I loves me some Grant Morrison. Even when he's off-the-charts crazy and I can barely understand a single frame of his comics, I still have to applaud him for taking me someplace new. I barely understood any of Final Crisis, but the parts that I did, I thought were genius. Most of my beloved graphic novels were done by him: We3, The Invisibles, and Flex Mentallo. And although I had a hard time swallowing the conclusion to his Black Glove run of Batman, I loved every issue leading up the end. His run of the New X-Men is one of my go-to comics for a lazy Sunday afternoon.
I've also had a fair number of moments when I've wondered about Grant Morrison's sexuality. Case in point, this:
I'm trying to think of more homoerotic moments in mainstream comics and I'm having a hard time coming up with something. You could put that image in a Tom of Finland book and no one would notice the difference. Was this a scene in which the main character stumbled into The Eagle? Nope. It's our hero, Flex Mentallo. Happily strolling through the world fighting crime in leather wrist bands and a leopard-print bikini.
Grant Morrison has also admitted to spend a fair number of years doing drag for...fun? To prove that he could? Honestly, I think a lot of straight people would dress up in drag just for kicks if they weren't so worried about the gay stigma of it. And that's what's so great about Grant Morrison. He doesn't care about the stigma. He just wants to go someplace real and exciting and edgy.
It's in that spirit that I present Super Psyche, his interview in the latest issue of Playboy magazine. His description of Batman is priceless.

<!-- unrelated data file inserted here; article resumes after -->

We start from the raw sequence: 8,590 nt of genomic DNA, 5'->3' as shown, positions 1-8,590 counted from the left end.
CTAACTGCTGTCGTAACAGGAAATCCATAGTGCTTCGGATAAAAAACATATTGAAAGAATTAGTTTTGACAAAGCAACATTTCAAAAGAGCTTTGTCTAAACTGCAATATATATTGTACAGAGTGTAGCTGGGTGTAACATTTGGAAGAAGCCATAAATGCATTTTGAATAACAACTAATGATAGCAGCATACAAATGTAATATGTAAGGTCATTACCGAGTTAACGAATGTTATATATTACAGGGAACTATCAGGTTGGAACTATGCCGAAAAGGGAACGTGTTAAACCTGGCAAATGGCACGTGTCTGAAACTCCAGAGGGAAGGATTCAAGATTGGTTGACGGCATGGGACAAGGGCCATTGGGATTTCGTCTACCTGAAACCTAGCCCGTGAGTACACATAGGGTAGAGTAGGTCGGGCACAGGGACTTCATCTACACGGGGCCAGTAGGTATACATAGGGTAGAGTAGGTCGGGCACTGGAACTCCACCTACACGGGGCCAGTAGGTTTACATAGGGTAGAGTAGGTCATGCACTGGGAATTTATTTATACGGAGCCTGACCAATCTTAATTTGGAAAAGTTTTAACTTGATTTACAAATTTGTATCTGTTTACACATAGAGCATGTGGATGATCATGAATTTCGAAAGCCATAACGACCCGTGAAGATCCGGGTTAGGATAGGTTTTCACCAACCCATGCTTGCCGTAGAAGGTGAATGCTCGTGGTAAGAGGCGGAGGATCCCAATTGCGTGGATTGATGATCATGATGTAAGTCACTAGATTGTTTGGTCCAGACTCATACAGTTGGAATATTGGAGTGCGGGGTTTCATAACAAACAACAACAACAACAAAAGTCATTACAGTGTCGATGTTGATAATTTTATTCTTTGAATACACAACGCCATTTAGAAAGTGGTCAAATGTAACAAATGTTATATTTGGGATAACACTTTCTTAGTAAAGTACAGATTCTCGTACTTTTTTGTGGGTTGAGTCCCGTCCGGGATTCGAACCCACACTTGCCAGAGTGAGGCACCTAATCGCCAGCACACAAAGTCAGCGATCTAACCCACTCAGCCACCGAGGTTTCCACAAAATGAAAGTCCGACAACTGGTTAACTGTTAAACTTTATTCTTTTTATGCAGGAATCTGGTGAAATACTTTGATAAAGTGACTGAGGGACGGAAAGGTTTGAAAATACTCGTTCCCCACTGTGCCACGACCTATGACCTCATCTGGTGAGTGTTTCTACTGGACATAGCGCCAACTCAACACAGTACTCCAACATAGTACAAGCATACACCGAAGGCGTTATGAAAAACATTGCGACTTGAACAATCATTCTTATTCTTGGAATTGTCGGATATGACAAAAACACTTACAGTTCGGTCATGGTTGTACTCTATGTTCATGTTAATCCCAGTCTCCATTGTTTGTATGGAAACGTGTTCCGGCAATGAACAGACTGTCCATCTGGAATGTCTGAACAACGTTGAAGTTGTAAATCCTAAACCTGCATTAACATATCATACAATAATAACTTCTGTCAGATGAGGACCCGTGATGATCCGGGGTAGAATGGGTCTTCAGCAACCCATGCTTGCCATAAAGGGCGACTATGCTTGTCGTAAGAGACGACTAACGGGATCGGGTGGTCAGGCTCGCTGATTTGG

Gayness is built into Batman. I’m not using gay in the pejorative sense, but Batman is very, very gay. There’s just no denying it. Obviously as a fictional character he’s intended to be heterosexual, but the basis of the whole concept is utterly gay. I think that’s why people like it.
Yes. Exactly. There have been jokes for years about the bizarrely intimate life of the 1960's Batman & Robin, but I have to applaud Morrison for not only understanding that the character is a very gay concept at his core, but for understanding that that's why people are drawn to him. Sure, you could make the case that Batman fits the stereotypically gay childhood: absent father figure, over-bearing mother (I'm looking at you Alfred); but Morrison goes beyond simple stereotypes. He knows that Batman just wants to hang out with the guys:
All these women fancy him and they all wear fetish clothes and jump around rooftops to get to him. He doesn’t care—he’s more interested in hanging out with the old guy and the kid.
But he doesn't stop at the gay under/over tones of Batman. He's got a lot to say about Wonder Woman as well:
William Moulton Marston, the guy who created Wonder Woman, was a noted psychiatrist. He’s the guy who invented the polygraph, the lie detector. He was one of those bohemian free-love guys; he and his wife, Elizabeth, shared a lover, Olive, who was the physical model for Wonder Woman. What he and Elizabeth did was to consider an Amazonian society of women that had been cut off from men for 3,000 years. That developed along the lines of Marston’s most fevered fantasies into a lesbian utopia.
Then he spilled the beans on the years he went in drag — which was apparently the inspiration for his character Lord Fanny of The Invisibles:
I didn’t look like a girl, but I looked like a good tranny, so it was okay. I did it for four or five years before I got too old for it. I still have some of the clothes, but they mostly got destroyed doing insane rituals and climbing hills in high heels and stuff.
That's it. I couldn't possibly love Grant Morrison more. He's my dream straight man.
Check out his interview and perhaps... decide to live a little more on the edge.